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Hello, Bay Area. It’s Tuesday, July 19, and satellite data shows California’s forests are rapidly retreating. Here’s what you need to know to start your day.

Amid rising COVID cases and rising hospitalizations, it looks like Los Angeles County is heading toward a new indoor mask mandate. But the Bay Area is not yet ready to commit.

Bay Area county officials told The Chronicle they have no plans yet to reinstate mask-wearing in indoor public places and have not set any parameters or guidelines. timelines for when they might occur in the future.

“There’s not really a metric like in the good old days,” said UCSF infectious disease expert Dr. Peter Chin-Hong, referring to past surges when officials looked at positive test rates. , case rates and number of patients. “Other than a general feeling like in hospitals.”

State data shows positive test rates jumped to 16.7% on Friday, and there are likely many more positive home test results that are not being reported. Read more from Michael Cabanatuan.

From hot red to the step

Other signs show that the Bay Area housing market continues to cool. The latest report comes from the California Association of Realtors, which shows median home sales prices fell slightly in June compared to May.

Median sales prices for single-family homes fell last month in all nine Bay Area counties except Solano, according to association figures. Marin County saw the largest month-over-month decline in the Bay Area at 14%.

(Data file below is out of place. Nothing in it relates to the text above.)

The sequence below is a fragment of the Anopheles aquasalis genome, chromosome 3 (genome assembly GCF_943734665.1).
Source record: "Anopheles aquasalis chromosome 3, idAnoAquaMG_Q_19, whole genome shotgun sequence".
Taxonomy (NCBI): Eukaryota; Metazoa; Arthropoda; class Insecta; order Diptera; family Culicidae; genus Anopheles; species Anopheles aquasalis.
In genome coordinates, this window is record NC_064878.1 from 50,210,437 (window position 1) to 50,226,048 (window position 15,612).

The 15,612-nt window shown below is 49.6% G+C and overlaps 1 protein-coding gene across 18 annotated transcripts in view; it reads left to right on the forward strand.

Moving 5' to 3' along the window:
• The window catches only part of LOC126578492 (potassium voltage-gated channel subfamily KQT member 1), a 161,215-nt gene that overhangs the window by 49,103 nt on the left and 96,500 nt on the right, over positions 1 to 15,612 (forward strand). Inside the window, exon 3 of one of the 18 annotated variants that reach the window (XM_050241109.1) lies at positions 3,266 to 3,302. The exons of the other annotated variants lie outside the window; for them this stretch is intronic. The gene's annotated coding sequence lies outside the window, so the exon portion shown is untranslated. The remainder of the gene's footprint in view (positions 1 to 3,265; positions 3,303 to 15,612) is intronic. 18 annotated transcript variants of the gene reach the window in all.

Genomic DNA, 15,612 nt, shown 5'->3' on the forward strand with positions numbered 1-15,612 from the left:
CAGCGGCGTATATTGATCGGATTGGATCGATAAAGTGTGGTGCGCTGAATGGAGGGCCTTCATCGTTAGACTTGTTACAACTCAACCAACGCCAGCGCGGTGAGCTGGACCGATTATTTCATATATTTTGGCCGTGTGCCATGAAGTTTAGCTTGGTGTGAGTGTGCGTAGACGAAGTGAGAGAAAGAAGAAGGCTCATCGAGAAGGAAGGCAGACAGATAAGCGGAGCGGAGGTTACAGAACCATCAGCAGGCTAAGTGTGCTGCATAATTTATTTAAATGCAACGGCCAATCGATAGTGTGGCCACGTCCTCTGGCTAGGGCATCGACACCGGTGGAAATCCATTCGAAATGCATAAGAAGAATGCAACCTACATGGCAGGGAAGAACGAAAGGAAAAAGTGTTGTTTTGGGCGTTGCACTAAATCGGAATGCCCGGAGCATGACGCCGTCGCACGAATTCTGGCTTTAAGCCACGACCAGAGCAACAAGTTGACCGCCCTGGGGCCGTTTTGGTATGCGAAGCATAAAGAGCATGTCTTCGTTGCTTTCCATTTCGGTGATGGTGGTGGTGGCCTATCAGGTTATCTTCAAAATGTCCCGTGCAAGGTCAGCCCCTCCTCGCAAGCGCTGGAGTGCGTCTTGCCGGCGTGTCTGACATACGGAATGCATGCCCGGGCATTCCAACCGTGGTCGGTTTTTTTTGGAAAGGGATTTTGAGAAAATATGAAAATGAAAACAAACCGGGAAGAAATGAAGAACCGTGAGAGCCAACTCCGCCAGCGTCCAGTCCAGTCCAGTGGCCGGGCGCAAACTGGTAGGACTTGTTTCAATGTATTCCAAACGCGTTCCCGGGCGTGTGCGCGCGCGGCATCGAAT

Monthly median prices fell 8% in Alameda, about 6% in San Francisco and Santa Clara and 5% in Contra Costa.

Learn more about Ricardo Cano.

More housing news:

• An Oakland waterfront housing site has sat vacant for years, but a new proposal for 100% affordable housing could kick-start construction.

• A San Francisco measure to streamline affordable housing projects pushed by progressives looks set to pass.

• The Next Battle in California’s Housing Crisis: Should Cities Tax Empty Homes?

what to eat

The King’s Platter is one of the options at Breakwater Barbecue in El Granada, Calif. on Friday, June 8, 2022.

Brian Feulner / Special for The Chronicle

Chronicle restaurant critics Soleil Ho and Cesar Hernandez have spent the past few months on a very important task: finding the best places to barbecue in the Bay Area. Their roster includes Fik’s Cue, a delivery-only operation that brings together Texas-style barbecue and Indonesian cuisine, and Pig in a Pickle at Corte Madera that features several regional styles.

Speaking of grilling, the cooking method is quite personal to Hernandez. When he moved to the Bay Area, he didn’t know of any carniceria. So he set out on a search and found the best places to buy pre-marinated carne asada for a home barbecue.

And in the world of fine dining, only one Bay Area restaurant made the World’s 50 Best Restaurants list this year, and it wasn’t Atelier Crenn or Benu who both made it last year. .

around the bay